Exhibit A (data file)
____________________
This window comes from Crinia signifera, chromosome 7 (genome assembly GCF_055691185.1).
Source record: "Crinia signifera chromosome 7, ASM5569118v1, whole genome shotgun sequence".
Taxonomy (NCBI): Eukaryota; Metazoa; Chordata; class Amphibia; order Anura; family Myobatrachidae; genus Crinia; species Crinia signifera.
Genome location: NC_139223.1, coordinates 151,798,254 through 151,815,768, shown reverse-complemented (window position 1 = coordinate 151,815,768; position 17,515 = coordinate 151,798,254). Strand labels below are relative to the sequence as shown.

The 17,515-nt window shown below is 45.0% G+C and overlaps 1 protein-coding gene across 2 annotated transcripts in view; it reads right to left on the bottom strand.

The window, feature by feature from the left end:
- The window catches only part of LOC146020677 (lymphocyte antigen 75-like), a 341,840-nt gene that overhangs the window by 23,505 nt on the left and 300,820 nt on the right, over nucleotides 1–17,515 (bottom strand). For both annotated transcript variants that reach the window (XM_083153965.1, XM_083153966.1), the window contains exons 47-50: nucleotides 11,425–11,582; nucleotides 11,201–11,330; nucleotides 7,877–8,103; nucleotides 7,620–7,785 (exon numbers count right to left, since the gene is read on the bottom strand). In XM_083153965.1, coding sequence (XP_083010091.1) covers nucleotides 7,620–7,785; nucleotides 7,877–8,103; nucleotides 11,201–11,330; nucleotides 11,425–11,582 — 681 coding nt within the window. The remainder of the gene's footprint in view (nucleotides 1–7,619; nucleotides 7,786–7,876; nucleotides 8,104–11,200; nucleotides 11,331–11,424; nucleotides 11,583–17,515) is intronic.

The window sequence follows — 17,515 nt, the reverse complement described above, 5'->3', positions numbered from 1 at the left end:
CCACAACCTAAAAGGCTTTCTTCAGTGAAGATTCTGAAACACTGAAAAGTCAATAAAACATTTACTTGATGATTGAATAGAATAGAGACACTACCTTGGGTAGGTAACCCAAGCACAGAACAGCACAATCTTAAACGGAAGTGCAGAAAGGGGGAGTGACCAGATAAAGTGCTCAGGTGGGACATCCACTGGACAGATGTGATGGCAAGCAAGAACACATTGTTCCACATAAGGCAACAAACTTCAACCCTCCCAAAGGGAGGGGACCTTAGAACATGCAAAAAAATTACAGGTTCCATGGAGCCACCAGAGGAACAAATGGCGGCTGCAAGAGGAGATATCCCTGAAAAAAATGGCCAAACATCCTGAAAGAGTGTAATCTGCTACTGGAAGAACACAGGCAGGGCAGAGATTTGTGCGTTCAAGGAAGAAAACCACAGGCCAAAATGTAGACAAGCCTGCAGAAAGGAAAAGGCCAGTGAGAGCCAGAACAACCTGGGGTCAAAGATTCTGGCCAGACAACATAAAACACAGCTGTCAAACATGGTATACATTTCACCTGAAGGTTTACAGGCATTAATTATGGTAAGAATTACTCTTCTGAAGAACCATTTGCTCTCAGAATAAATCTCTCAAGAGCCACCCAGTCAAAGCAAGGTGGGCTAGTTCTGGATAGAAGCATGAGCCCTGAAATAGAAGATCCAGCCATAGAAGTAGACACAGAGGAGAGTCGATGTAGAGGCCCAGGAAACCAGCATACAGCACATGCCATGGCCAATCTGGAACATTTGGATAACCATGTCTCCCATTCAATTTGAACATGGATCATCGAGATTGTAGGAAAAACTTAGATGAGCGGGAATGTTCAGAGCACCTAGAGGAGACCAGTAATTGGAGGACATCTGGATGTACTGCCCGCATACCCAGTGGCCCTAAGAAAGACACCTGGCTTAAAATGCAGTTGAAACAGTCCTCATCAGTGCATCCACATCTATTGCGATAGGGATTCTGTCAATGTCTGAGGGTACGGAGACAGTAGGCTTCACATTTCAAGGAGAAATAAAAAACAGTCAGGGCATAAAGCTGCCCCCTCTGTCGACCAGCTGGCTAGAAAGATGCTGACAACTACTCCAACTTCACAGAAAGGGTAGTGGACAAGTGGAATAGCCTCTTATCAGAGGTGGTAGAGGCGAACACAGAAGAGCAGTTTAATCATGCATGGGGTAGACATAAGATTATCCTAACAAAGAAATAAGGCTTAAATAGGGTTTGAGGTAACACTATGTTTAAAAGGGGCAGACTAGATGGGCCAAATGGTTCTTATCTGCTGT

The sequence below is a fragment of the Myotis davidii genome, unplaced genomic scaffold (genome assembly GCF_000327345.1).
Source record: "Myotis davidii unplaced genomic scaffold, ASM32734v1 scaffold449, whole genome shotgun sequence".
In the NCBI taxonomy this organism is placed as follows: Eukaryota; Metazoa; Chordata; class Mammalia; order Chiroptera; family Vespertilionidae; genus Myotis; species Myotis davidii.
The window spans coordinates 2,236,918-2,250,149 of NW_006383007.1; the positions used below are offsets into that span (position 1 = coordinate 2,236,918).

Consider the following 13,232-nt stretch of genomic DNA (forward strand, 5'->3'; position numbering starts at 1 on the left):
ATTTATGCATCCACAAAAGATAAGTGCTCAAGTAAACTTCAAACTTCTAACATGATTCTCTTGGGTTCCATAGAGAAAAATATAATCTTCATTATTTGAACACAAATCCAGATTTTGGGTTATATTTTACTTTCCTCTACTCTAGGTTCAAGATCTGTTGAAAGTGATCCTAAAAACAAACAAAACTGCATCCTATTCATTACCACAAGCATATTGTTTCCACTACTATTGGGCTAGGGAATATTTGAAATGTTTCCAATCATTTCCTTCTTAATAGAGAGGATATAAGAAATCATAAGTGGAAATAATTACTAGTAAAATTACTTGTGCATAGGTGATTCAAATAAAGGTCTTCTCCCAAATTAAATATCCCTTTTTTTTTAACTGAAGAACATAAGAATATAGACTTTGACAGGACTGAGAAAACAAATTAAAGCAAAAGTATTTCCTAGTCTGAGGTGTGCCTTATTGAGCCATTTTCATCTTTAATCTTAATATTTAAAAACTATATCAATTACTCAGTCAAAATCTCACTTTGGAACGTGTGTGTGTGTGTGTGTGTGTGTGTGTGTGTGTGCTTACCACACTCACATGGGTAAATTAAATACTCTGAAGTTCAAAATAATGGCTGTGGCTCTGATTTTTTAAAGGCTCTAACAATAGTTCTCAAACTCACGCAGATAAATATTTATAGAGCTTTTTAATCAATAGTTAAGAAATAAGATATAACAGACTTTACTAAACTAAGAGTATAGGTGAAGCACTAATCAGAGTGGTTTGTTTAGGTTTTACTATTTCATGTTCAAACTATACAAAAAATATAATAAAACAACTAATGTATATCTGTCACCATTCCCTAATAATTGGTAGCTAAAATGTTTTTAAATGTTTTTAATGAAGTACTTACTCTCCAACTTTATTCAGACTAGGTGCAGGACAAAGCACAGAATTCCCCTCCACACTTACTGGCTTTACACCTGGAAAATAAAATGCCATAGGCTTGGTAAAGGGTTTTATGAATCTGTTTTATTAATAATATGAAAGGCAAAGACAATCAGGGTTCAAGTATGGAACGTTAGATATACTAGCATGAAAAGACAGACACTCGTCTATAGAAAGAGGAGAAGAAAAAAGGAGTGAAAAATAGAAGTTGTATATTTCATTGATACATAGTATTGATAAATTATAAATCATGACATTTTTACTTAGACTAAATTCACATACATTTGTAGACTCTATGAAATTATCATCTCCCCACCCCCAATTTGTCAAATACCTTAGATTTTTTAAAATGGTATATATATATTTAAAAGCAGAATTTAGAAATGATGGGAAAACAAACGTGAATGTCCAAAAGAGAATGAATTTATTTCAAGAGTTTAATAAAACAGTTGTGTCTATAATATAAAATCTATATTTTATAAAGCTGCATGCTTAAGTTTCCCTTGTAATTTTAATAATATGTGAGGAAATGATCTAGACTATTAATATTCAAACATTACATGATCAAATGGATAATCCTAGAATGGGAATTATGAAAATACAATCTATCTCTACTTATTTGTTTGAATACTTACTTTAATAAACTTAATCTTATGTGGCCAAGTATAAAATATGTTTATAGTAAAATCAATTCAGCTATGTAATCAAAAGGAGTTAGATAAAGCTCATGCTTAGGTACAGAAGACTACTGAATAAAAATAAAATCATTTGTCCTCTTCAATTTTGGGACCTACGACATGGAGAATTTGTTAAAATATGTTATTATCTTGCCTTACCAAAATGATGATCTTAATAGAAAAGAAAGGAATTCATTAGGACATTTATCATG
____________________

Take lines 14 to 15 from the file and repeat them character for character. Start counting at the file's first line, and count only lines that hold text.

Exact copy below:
Consider the following 13,232-nt stretch of genomic DNA (forward strand, 5'->3'; position numbering starts at 1 on the left):
ATTTATGCATCCACAAAAGATAAGTGCTCAAGTAAACTTCAAACTTCTAACATGATTCTCTTGGGTTCCATAGAGAAAAATATAATCTTCATTATTTGAACACAAATCCAGATTTTGGGTTATATTTTACTTTCCTCTACTCTAGGTTCAAGATCTGTTGAAAGTGATCCTAAAAACAAACAAAACTGCATCCTATTCATTACCACAAGCATATTGTTTCCACTACTATTGGGCTAGGGAATATTTGAAATGTTTCCAATCATTTCCTTCTTAATAGAGAGGATATAAGAAATCATAAGTGGAAATAATTACTAGTAAAATTACTTGTGCATAGGTGATTCAAATAAAGGTCTTCTCCCAAATTAAATATCCCTTTTTTTTTAACTGAAGAACATAAGAATATAGACTTTGACAGGACTGAGAAAACAAATTAAAGCAAAAGTATTTCCTAGTCTGAGGTGTGCCTTATTGAGCCATTTTCATCTTTAATCTTAATATTTAAAAACTATATCAATTACTCAGTCAAAATCTCACTTTGGAACGTGTGTGTGTGTGTGTGTGTGTGTGTGTGTGTGTGCTTACCACACTCACATGGGTAAATTAAATACTCTGAAGTTCAAAATAATGGCTGTGGCTCTGATTTTTTAAAGGCTCTAACAATAGTTCTCAAACTCACGCAGATAAATATTTATAGAGCTTTTTAATCAATAGTTAAGAAATAAGATATAACAGACTTTACTAAACTAAGAGTATAGGTGAAGCACTAATCAGAGTGGTTTGTTTAGGTTTTACTATTTCATGTTCAAACTATACAAAAAATATAATAAAACAACTAATGTATATCTGTCACCATTCCCTAATAATTGGTAGCTAAAATGTTTTTAAATGTTTTTAATGAAGTACTTACTCTCCAACTTTATTCAGACTAGGTGCAGGACAAAGCACAGAATTCCCCTCCACACTTACTGGCTTTACACCTGGAAAATAAAATGCCATAGGCTTGGTAAAGGGTTTTATGAATCTGTTTTATTAATAATATGAAAGGCAAAGACAATCAGGGTTCAAGTATGGAACGTTAGATATACTAGCATGAAAAGACAGACACTCGTCTATAGAAAGAGGAGAAGAAAAAAGGAGTGAAAAATAGAAGTTGTATATTTCATTGATACATAGTATTGATAAATTATAAATCATGACATTTTTACTTAGACTAAATTCACATACATTTGTAGACTCTATGAAATTATCATCTCCCCACCCCCAATTTGTCAAATACCTTAGATTTTTTAAAATGGTATATATATATTTAAAAGCAGAATTTAGAAATGATGGGAAAACAAACGTGAATGTCCAAAAGAGAATGAATTTATTTCAAGAGTTTAATAAAACAGTTGTGTCTATAATATAAAATCTATATTTTATAAAGCTGCATGCTTAAGTTTCCCTTGTAATTTTAATAATATGTGAGGAAATGATCTAGACTATTAATATTCAAACATTACATGATCAAATGGATAATCCTAGAATGGGAATTATGAAAATACAATCTATCTCTACTTATTTGTTTGAATACTTACTTTAATAAACTTAATCTTATGTGGCCAAGTATAAAATATGTTTATAGTAAAATCAATTCAGCTATGTAATCAAAAGGAGTTAGATAAAGCTCATGCTTAGGTACAGAAGACTACTGAATAAAAATAAAATCATTTGTCCTCTTCAATTTTGGGACCTACGACATGGAGAATTTGTTAAAATATGTTATTATCTTGCCTTACCAAAATGATGATCTTAATAGAAAAGAAAGGAATTCATTAGGACATTTATCATG